Finish time predictor. How fast can you run?

Predict your potential finish time

4 methods to predict your potential running race time.

What is my potential running race time?

For example, I can run 10 km in 50 minutes: what could be the half marathon marathon finish time? And for a marathon?

This page shows 4 methods to estimate theoretical times at different distances based on a performance at an input distance. In one case it is also necessary to know sex and age.

The results can be used as a reference for planning future goals. The lower the difference between the distance used as a reference and the distance of which you want to estimate the travel time, and more reliable will be the calculation. It is therefore not advisable to estimate the theoretical time of a marathon, for example, by using the time of a 10 km, but rather that of a half marathon, or better the average of 2-3 recent half marathons.
A table will show the theoretical times and the relative pace in min/km. In the last line the averages of the 4 methods.

This tools help you predict the time of your next race based on a recent timed run.

Riegel formula

An empirical way to estimate the race time is to use the time and the distance of a recent run in the so-called Riegel formula. Pete Riegel proposed the formula in 1977.

Dave F. Cameron's Model

This model uses the top 10 times in the world at various distances to compute performances across distances. In his article Cameron obtain a formula by using a non-linear regression method.

Estimate based on VO2 Max

VO2 Max (also maximal oxygen consumption or maximal aerobic capacity) is the maximum rate of oxygen consumption as measured during incremental exercise.
The estimate based on the VO2 Max first computes the VO2 Max, given the performance entered, using the Daniels and Gilbert VO2 Max formula:

VO2 Max = (-4.60 + 0.182258 * v + 0.000104 * v2) / (0.8 + 0.1894393 * e-0.012778*tin + 0.2989558 * e-0.1932605*tin)

with v = din/tin, where din the distance in meters and tin the time in seconds of the performance entered. VO2max is expressed in millilitres of oxygen per kilogram of body mass per minute (e.g., ml/(kg·min)).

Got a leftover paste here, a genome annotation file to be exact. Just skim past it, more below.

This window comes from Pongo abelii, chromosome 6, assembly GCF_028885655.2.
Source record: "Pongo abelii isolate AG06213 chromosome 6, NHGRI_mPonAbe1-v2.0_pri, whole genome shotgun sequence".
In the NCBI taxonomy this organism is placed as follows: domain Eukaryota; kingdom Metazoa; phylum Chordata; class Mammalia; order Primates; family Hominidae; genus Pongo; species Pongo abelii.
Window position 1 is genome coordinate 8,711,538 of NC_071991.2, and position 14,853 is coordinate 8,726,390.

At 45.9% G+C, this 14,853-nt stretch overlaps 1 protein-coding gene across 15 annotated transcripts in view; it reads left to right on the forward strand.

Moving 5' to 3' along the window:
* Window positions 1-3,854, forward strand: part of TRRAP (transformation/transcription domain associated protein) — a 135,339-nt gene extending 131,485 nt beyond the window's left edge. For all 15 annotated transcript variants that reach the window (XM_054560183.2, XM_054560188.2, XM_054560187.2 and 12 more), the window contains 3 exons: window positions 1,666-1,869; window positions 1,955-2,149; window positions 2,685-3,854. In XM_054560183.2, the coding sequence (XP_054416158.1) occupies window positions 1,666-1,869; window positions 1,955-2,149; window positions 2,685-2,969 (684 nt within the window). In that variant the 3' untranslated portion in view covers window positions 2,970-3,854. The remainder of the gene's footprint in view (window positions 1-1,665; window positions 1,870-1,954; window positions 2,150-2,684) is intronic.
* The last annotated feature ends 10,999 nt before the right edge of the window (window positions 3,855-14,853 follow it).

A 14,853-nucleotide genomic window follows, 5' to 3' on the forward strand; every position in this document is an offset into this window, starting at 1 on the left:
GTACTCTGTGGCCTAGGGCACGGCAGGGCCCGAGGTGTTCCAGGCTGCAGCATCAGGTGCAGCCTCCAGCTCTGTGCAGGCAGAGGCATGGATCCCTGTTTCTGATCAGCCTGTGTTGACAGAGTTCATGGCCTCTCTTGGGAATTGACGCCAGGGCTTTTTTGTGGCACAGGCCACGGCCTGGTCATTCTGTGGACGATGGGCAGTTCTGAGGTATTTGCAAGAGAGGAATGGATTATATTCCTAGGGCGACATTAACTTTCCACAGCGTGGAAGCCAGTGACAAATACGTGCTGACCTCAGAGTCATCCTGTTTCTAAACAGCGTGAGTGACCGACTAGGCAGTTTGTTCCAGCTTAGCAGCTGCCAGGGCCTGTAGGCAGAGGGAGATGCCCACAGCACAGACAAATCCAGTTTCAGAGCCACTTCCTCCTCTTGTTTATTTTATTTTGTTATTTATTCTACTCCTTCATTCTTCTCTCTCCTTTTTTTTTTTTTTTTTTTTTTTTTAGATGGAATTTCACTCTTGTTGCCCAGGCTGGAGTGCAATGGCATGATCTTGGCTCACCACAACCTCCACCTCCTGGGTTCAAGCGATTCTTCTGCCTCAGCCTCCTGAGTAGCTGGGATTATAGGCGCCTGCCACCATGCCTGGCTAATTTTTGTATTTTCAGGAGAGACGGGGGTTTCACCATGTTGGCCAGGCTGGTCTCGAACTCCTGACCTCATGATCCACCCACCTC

The same formula is then used in reverse to estimate the times by using the same VO2 Max found at the beginning. There is no analytic solution to solve this problem, but the solution can be found numerically (we use the Newton's Method).

Age grading

This method is the only that uses age and gender of the runner. With the so called age grading prediction we assume that you will able to run the same age-graded performance at every distance. The age-graded score is the percentage ratio between the world record for your age and gender and the time of your performance.
So, for example, a 40-year-old man that runs 10 km in 50 minutes has a age-graded score equal to 55.4%. This value is used to predit times at differen distances.

Enter your times and estimate your final time. Examples? Here are a few.
I run 5 miles in 40 minutes, I am male, I am 40 years old: your average pace is 4'58"/km (= 8'00"/mi). The average estimate to complete a half marathon is 1h50'25" (average pace: 5'14"/km ), the estimate to complete a marathon is 3h51'29" (average pace 5'29"/km).
I run 15 km in 1h10', I am female, I am 35 years old: your average pace is 4'40"/km. The average estimate to complete a half marathon is 1h40'19" (average pace: 4'45"/km ), the estimate to complete a marathon is 3h29'38" (average pace 4'58"/km).

Insert here your data to predict your finish time

Distance Unit Time [hh:mm:ss] GenderAge